Personally I'm ambiguous about Remembrance Day: like many do think, it strikes me as carrying a State-militarism approval subtext as well as remembering the fallen and a desire for peace. I was pleased that the service taker today made reference with disapproval of the campaign to 'morally' force people to wear poppies - I noticed "Carrotty" on BBC Radio 4 saying there is surely an obligation to support... Well, not when it gets muddied by ideologies and interests. My friend told me how it has become corporate: at his place of work he was 'required' to wear a poppy and he refused, discovering the management did not know much about its origins or meanings. It has simply there become corporate presentation policy and best show. I do not wear a poppy either - neither red, white nor purple.
The church has always had BBC Radio 4 on at 11 am and its Remembrance Sunday two minute silence. Since we set up the sound system, I now do this. Well, I nearly didn't. I set my new projecting alarm clock and it didn't go off. Normally I arrive at the church at 10 am to set up but here I looked at the celing and it was projecting 10:10. So I fell out of bed, did bathroom quickies, into clothes, grabbed keys, out the door and in the car, and arrived 10:30 (a 15 min. drive at best). "Don't panic," I said, going in - "Don't panic?" said one who also usually arrives early. Nothing had been done except the hymn board. No one seems to be able to do it (not that they had the CDs). All was set up and the CDs went on, and I listened in to the wired-up DAB radio. As the last part of Karl Jenkins' The Armed Man played and ended I put the final words of "Carrotty" through the main speakers straight to the silence which, actually, was a passenger aeroplane flying overheard. The Last Post played and then I faded the broadcast out for the service taker to light the chalice and begin. And so all the hymns and meditational music were played including, to finish, Eric Bogle's The Green Fields of France - a long listen but everyone did.
After shopping, eating and C-Span on BBC Parliament I dozed off, and dreamt of the matriarch coming round the curtain with the preacher in view, and to the empty room I said, "I'm so sorry..." as if I had fallen asleep on the job. So to the computer.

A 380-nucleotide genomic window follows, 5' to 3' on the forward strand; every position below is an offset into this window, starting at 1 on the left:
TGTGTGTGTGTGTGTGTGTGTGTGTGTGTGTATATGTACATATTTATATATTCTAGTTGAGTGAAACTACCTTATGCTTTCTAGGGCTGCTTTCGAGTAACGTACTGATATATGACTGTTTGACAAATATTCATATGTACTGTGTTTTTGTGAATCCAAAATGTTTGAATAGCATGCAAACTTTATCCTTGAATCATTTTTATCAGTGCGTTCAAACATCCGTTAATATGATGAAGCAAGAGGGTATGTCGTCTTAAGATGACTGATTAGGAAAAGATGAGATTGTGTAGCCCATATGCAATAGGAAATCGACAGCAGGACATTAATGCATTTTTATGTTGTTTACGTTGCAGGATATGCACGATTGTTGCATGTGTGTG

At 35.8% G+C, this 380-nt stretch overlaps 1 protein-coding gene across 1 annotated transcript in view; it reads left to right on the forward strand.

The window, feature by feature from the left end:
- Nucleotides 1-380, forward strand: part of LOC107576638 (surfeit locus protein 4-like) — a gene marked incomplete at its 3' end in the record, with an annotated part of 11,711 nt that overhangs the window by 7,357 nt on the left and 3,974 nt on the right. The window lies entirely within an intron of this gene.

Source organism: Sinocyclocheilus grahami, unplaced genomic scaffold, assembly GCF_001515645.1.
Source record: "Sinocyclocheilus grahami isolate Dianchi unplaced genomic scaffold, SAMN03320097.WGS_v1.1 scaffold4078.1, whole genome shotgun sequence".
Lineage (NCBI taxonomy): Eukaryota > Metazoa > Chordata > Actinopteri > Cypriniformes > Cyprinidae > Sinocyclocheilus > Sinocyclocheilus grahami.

I have resisted putting anything in this blog directly about Justin Welby. I don't know him even if I have read plenty second hand. He seems evangelical that has taken on some Catholicism including social teachings and listens enough to include potential changes of mind. He seems to carry a lot of goodwill, including from liberals, though also the other candidates were either weak or had become unavailable by age or health. If the General Synod fails to put women into the episcopate he will have a bad start because the disappointment and infighting will be considerable, and also this is the best moment to do it ahead of further sectarianism by dogma. This chap may be managerial and finance orientated, and may have the wisdom to know what he cannot change. What he cannot do is change how people think, that the effective leading edge of common thinking now is provided by the likes of Dawkins, Al-Khalili and Cox, plus Derren Brown (Friday - God as a placebo), and that Christianity as an explanation for things is simply dying off. I wonder if (assuming women are equalised) he will make ecumenical moves to Protestant denominations. They are all structurally falling in and have considered again a more 1960s and 1970s view of ecumenism that then failed - necessity means reorganising and perhaps giving up to reabsorption.
Rowan Williams perhaps thought too highly of his own position and capabilities and in his "read the ordinal" Catholic arrogance forgot that his reasoning wasn't everyone else's. This chap may have more humility.